Source of table: The Economist
By John Richardson
WHEN you are an energy giant such as Shell you can afford to explore multiple avenues in an effort to profit from China’s long-term energy needs.
Thus Shell re-affirmed last week that it plans to invest $1bn in a year in exploiting the country’s vast shale-gas reserves, which are even bigger than those in the US (see above table), even though:
*A lot of the reserves are in mountainous regions, thereby requiring construction of new bridges roads, etc.
*Some of the reserves are in areas short of water, whereas other shale-gas fields are in Sichuan – where there is a big alternative demand for water for rice cultivation. The “fracking” process is water intensive, although engineers argue that this is just a cost issue as water can be treated and recycled.
*Peter Voser, Shell CEO, admitted in June that China’s shale gas reserves are “geologically challenging”. Shale gas fields in China are around 10,000 deep, twice as deep as those in the US, according to Tony Regan of the Singapore-based gas consultancy, Tri-Zen.
But as we discussed in March, China is becoming more open to doing deals with the IOCs which might already have the technologies, or might develop the technologies, to overcome these challenges. Shell revealed, in the same announcement last week, that China is to become its global research hub for unconventional oil and gas technologies.
Shell also disclosed that it is move its global headquarters for coal-bed methane to China. China expects coal-bed methane to meet 15 percent of its energy needs by 2020.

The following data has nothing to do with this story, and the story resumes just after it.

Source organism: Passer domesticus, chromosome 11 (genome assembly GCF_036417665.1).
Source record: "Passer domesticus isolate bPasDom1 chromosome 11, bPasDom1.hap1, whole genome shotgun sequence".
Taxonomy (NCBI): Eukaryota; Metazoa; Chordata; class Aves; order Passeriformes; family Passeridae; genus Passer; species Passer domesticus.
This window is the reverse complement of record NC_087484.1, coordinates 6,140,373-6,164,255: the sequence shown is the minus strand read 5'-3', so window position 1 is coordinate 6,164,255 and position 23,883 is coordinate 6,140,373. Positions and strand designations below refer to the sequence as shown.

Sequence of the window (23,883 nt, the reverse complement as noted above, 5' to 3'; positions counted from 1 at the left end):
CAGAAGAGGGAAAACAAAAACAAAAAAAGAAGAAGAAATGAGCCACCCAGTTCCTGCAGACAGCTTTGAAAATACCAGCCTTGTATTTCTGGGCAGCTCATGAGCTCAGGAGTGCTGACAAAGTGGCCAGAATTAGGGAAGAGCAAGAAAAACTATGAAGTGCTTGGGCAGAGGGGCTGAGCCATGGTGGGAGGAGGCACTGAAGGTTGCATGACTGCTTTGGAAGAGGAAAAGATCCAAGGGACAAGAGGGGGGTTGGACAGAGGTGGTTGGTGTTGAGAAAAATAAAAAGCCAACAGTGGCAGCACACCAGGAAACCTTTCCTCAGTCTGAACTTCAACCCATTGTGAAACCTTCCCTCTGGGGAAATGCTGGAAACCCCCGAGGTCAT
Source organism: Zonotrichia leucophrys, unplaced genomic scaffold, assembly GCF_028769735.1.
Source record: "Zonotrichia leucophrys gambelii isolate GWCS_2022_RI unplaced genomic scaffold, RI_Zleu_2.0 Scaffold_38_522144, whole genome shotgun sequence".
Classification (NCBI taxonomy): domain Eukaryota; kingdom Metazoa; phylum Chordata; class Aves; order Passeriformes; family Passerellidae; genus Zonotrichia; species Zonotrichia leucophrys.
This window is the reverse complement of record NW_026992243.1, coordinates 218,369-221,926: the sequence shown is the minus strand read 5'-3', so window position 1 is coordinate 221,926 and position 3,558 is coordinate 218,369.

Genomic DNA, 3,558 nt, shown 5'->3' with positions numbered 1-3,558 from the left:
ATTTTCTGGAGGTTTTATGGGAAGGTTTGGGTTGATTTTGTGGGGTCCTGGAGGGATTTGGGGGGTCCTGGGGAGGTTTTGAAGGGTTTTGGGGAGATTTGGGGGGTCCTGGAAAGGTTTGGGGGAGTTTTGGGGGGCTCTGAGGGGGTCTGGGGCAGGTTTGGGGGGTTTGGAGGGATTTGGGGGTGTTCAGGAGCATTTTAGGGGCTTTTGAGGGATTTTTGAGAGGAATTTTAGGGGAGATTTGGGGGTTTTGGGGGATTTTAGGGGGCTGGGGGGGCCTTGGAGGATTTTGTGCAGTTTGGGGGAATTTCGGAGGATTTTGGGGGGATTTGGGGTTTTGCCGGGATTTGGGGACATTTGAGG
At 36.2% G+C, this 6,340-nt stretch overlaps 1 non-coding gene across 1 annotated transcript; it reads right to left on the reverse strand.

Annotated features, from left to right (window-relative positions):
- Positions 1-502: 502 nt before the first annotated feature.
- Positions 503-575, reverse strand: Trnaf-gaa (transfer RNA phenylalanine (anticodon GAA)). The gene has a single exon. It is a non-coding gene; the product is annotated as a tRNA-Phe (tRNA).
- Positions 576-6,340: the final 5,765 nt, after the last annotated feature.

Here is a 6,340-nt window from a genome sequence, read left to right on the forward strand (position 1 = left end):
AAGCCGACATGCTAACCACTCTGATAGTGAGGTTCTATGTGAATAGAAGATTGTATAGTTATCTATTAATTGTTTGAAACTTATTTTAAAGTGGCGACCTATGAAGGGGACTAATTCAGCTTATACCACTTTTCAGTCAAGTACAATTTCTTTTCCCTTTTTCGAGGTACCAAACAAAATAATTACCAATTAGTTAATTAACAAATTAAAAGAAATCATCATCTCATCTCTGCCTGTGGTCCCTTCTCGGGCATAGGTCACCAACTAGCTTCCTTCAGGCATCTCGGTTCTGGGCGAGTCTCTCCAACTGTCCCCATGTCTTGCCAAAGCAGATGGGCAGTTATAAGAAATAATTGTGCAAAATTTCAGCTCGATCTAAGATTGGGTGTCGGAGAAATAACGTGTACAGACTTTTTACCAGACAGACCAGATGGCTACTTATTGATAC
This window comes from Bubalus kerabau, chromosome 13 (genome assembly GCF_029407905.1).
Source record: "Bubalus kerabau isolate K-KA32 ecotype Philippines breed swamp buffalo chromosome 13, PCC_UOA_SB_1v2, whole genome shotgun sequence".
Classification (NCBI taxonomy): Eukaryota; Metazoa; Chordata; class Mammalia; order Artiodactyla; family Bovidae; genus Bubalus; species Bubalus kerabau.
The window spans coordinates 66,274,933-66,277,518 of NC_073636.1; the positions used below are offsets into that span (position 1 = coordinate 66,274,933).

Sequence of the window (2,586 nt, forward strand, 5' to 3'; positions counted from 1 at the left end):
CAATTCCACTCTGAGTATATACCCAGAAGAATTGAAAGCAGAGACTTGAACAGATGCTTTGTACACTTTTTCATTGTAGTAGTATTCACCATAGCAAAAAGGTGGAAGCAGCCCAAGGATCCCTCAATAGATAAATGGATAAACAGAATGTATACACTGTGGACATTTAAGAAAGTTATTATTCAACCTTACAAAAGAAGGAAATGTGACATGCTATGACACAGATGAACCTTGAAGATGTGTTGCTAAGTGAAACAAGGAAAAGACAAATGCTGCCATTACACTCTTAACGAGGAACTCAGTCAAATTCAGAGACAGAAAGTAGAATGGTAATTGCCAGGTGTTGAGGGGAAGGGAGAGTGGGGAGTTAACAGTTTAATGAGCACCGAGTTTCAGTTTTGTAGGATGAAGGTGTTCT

This may not be comparable at all to China, but in Queensland in Australia the coal-bed methane industry has encountered problems as a result of what Regan says has been the “psychology” of assuming that it would be technically easier than shale gas. In reality, it has on occasions proved as technically challenging, leading to disappointing gas production from initial exploration work.
Meanwhile, construction work on the Qatar Petroleum, Sinopec and Shell refinery and petrochemicals complex in Taizhou, Zhejiang province is due to start this year, according to ICIS.
The project, costing an estimated $12.6bn, will make use of imported condensate feedstock and will include a worldscale cracker and a 300,000 bbl/day refinery.
Qatar Petroleum and Shell have what China needs – hydrocarbon reserves – in return for which they get to serve the government’s desire to raise petrochemicals self-sufficiency.
The other prize is the refinery sector, provided price controls on refinery products, such as gasoline and diesel, are eventually lifted. At the moment, as the Sinopec first-half results revealed, refining is a very difficult business in China.